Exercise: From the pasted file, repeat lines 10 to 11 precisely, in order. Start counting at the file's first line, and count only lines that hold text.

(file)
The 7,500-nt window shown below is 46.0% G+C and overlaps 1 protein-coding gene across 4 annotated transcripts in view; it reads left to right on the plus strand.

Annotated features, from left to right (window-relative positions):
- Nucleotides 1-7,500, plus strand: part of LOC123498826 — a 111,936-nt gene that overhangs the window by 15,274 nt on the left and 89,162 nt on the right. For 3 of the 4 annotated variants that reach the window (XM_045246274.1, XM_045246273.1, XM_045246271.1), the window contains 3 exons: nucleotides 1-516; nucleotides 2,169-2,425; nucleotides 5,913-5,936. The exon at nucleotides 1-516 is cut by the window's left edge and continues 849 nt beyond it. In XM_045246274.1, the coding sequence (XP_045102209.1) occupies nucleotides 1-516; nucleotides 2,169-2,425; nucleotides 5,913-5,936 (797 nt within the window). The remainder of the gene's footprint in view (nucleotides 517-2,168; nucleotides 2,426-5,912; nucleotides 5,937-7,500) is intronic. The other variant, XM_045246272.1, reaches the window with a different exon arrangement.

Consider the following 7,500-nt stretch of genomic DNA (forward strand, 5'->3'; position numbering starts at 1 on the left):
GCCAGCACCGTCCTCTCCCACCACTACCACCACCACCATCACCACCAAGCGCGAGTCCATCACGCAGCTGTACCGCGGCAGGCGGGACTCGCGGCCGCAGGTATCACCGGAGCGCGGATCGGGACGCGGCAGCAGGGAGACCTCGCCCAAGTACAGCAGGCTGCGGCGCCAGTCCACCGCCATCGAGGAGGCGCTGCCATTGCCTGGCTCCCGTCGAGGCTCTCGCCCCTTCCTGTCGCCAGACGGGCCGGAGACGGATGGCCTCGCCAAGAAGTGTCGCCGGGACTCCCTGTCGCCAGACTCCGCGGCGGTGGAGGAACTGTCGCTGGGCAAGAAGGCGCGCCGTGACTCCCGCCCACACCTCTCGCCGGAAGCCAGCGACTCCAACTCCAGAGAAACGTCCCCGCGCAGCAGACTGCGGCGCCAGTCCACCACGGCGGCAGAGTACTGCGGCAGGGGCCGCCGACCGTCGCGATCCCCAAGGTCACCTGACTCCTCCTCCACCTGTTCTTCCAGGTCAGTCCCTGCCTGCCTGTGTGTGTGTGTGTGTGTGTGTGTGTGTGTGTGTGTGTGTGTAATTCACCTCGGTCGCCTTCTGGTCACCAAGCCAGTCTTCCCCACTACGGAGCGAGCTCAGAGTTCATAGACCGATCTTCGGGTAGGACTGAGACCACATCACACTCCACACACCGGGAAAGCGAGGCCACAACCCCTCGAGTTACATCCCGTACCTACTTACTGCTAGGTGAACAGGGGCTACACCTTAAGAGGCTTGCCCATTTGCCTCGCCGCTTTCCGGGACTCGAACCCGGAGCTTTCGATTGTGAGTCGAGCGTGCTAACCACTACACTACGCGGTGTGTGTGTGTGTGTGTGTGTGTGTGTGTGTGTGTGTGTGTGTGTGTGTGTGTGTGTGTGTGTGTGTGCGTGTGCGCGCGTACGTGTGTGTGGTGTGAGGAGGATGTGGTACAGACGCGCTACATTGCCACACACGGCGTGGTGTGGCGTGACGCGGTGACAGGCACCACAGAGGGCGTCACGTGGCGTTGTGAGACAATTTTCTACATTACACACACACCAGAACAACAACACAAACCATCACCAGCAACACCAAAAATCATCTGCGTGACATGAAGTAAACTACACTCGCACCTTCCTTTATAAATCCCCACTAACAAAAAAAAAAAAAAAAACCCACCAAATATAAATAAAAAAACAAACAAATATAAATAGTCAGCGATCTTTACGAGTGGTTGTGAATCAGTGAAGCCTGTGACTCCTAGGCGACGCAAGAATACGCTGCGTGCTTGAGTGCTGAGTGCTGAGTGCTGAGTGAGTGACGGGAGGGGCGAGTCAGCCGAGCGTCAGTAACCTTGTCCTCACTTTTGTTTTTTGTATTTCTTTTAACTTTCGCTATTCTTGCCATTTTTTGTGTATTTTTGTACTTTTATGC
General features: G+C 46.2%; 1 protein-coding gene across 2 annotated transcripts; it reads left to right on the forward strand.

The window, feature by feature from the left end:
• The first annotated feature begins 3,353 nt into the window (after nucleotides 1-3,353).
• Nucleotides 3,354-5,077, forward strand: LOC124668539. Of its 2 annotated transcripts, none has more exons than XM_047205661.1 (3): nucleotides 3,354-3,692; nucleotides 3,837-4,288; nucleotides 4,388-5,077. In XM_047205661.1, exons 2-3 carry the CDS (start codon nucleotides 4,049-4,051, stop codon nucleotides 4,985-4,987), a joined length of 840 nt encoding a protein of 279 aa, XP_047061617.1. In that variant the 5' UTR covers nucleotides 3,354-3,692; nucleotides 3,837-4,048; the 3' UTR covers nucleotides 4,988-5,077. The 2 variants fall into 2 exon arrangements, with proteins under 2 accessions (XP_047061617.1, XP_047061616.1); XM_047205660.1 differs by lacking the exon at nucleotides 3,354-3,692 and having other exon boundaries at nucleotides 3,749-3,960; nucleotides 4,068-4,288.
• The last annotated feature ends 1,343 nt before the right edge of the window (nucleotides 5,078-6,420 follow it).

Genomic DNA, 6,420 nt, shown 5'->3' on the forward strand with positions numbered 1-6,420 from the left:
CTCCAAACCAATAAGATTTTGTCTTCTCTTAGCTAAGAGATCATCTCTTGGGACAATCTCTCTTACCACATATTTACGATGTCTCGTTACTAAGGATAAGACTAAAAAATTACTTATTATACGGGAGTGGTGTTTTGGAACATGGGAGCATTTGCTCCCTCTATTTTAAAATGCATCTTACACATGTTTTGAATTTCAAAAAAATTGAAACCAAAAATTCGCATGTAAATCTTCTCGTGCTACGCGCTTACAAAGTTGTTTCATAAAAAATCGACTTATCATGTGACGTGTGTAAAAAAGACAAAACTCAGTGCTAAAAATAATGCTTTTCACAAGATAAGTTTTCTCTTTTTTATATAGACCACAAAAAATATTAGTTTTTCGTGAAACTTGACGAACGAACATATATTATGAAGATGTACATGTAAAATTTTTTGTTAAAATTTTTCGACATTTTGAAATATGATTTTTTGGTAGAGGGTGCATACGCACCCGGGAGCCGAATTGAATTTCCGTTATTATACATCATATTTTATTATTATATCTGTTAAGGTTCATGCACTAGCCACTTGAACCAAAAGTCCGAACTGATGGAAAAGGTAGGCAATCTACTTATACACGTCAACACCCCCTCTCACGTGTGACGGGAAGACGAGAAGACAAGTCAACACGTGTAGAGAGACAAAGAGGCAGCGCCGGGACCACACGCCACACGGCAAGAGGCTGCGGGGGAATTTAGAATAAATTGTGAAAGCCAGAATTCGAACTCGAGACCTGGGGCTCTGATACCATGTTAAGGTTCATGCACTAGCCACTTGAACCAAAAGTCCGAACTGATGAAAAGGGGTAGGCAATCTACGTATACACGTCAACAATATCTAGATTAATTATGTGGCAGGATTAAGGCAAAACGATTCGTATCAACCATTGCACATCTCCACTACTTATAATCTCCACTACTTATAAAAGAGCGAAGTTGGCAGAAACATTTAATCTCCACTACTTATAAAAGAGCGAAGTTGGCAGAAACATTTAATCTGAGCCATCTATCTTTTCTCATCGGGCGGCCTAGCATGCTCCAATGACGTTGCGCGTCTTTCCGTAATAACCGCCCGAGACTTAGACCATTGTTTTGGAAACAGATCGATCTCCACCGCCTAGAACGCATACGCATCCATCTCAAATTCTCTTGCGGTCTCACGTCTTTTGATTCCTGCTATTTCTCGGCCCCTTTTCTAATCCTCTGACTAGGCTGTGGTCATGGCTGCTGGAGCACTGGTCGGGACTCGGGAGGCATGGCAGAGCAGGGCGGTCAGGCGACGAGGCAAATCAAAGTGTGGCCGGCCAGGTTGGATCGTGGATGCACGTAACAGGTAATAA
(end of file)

• The last annotated feature ends 1,343 nt before the right edge of the window (nucleotides 5,078-6,420 follow it).

Genomic DNA, 6,420 nt, shown 5'->3' on the forward strand with positions numbered 1-6,420 from the left: